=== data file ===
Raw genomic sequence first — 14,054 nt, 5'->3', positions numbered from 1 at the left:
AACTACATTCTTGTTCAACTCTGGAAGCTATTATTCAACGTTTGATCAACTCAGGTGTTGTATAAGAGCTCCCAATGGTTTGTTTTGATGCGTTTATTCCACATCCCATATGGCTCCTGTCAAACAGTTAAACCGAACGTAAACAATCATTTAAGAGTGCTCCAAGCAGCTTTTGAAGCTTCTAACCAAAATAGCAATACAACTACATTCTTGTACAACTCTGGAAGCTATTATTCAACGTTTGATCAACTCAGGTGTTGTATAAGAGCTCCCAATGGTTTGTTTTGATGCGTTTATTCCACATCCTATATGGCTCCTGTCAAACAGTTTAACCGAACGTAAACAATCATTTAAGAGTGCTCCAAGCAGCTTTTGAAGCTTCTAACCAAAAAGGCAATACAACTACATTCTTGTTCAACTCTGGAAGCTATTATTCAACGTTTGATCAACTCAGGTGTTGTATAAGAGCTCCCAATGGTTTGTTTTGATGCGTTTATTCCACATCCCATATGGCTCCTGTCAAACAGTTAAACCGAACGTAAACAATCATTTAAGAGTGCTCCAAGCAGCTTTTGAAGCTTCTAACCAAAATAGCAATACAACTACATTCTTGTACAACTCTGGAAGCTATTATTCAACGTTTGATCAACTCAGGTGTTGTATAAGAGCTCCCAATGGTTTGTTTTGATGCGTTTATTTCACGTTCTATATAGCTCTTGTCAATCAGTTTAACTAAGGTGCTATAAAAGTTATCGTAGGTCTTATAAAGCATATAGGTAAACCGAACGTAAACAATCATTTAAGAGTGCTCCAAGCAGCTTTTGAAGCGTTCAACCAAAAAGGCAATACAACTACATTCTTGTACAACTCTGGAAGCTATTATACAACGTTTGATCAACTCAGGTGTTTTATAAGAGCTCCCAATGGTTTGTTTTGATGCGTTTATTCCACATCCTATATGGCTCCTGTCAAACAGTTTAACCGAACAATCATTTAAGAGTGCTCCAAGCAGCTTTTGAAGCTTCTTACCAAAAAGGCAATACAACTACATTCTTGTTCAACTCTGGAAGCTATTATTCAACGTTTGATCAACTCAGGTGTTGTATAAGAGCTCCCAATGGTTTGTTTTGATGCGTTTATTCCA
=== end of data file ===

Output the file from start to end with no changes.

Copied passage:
Raw genomic sequence first — 14,054 nt, 5'->3', positions numbered from 1 at the left:
AACTACATTCTTGTTCAACTCTGGAAGCTATTATTCAACGTTTGATCAACTCAGGTGTTGTATAAGAGCTCCCAATGGTTTGTTTTGATGCGTTTATTCCACATCCCATATGGCTCCTGTCAAACAGTTAAACCGAACGTAAACAATCATTTAAGAGTGCTCCAAGCAGCTTTTGAAGCTTCTAACCAAAATAGCAATACAACTACATTCTTGTACAACTCTGGAAGCTATTATTCAACGTTTGATCAACTCAGGTGTTGTATAAGAGCTCCCAATGGTTTGTTTTGATGCGTTTATTCCACATCCTATATGGCTCCTGTCAAACAGTTTAACCGAACGTAAACAATCATTTAAGAGTGCTCCAAGCAGCTTTTGAAGCTTCTAACCAAAAAGGCAATACAACTACATTCTTGTTCAACTCTGGAAGCTATTATTCAACGTTTGATCAACTCAGGTGTTGTATAAGAGCTCCCAATGGTTTGTTTTGATGCGTTTATTCCACATCCCATATGGCTCCTGTCAAACAGTTAAACCGAACGTAAACAATCATTTAAGAGTGCTCCAAGCAGCTTTTGAAGCTTCTAACCAAAATAGCAATACAACTACATTCTTGTACAACTCTGGAAGCTATTATTCAACGTTTGATCAACTCAGGTGTTGTATAAGAGCTCCCAATGGTTTGTTTTGATGCGTTTATTTCACGTTCTATATAGCTCTTGTCAATCAGTTTAACTAAGGTGCTATAAAAGTTATCGTAGGTCTTATAAAGCATATAGGTAAACCGAACGTAAACAATCATTTAAGAGTGCTCCAAGCAGCTTTTGAAGCGTTCAACCAAAAAGGCAATACAACTACATTCTTGTACAACTCTGGAAGCTATTATACAACGTTTGATCAACTCAGGTGTTTTATAAGAGCTCCCAATGGTTTGTTTTGATGCGTTTATTCCACATCCTATATGGCTCCTGTCAAACAGTTTAACCGAACAATCATTTAAGAGTGCTCCAAGCAGCTTTTGAAGCTTCTTACCAAAAAGGCAATACAACTACATTCTTGTTCAACTCTGGAAGCTATTATTCAACGTTTGATCAACTCAGGTGTTGTATAAGAGCTCCCAATGGTTTGTTTTGATGCGTTTATTCCA